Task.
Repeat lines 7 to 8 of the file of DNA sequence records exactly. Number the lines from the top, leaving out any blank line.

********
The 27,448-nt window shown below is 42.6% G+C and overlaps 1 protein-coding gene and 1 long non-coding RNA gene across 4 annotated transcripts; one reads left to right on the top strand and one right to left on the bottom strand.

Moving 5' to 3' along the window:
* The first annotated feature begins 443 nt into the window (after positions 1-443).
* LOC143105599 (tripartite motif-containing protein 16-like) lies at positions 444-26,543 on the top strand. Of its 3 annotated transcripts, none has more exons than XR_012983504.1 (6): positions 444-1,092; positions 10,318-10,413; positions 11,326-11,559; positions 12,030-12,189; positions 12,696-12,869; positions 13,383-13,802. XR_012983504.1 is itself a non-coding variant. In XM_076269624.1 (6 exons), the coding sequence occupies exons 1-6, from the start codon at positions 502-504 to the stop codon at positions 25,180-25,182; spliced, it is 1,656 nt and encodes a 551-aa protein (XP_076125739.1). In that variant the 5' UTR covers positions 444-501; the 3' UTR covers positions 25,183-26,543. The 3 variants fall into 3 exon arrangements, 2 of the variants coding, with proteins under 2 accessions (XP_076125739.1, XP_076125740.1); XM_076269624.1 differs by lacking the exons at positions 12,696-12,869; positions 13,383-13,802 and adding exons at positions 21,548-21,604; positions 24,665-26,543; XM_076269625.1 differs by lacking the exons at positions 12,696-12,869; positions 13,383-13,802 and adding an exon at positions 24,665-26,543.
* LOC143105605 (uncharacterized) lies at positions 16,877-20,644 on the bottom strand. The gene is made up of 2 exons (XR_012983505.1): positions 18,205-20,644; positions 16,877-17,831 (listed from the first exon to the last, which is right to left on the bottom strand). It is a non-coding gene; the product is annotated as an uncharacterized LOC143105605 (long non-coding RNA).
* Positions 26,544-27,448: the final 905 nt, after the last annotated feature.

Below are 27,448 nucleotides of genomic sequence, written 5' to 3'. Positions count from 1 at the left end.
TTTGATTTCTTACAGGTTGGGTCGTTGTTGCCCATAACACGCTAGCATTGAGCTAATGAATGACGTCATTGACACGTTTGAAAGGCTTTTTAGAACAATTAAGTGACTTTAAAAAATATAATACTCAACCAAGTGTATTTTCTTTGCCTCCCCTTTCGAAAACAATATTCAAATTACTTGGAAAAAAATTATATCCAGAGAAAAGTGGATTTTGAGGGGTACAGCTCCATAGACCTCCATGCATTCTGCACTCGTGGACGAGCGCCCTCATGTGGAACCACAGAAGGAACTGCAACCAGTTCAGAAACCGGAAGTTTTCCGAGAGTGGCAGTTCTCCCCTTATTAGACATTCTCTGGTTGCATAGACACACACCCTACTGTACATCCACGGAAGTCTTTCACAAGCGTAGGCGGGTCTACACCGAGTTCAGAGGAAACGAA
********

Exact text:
Below are 27,448 nucleotides of genomic sequence, written 5' to 3'. Positions count from 1 at the left end.
TTTGATTTCTTACAGGTTGGGTCGTTGTTGCCCATAACACGCTAGCATTGAGCTAATGAATGACGTCATTGACACGTTTGAAAGGCTTTTTAGAACAATTAAGTGACTTTAAAAAATATAATACTCAACCAAGTGTATTTTCTTTGCCTCCCCTTTCGAAAACAATATTCAAATTACTTGGAAAAAAATTATATCCAGAGAAAAGTGGATTTTGAGGGGTACAGCTCCATAGACCTCCATGCATTCTGCACTCGTGGACGAGCGCCCTCATGTGGAACCACAGAAGGAACTGCAACCAGTTCAGAAACCGGAAGTTTTCCGAGAGTGGCAGTTCTCCCCTTATTAGACATTCTCTGGTTGCATAGACACACACCCTACTGTACATCCACGGAAGTCTTTCACAAGCGTAGGCGGGTCTACACCGAGTTCAGAGGAAACGAA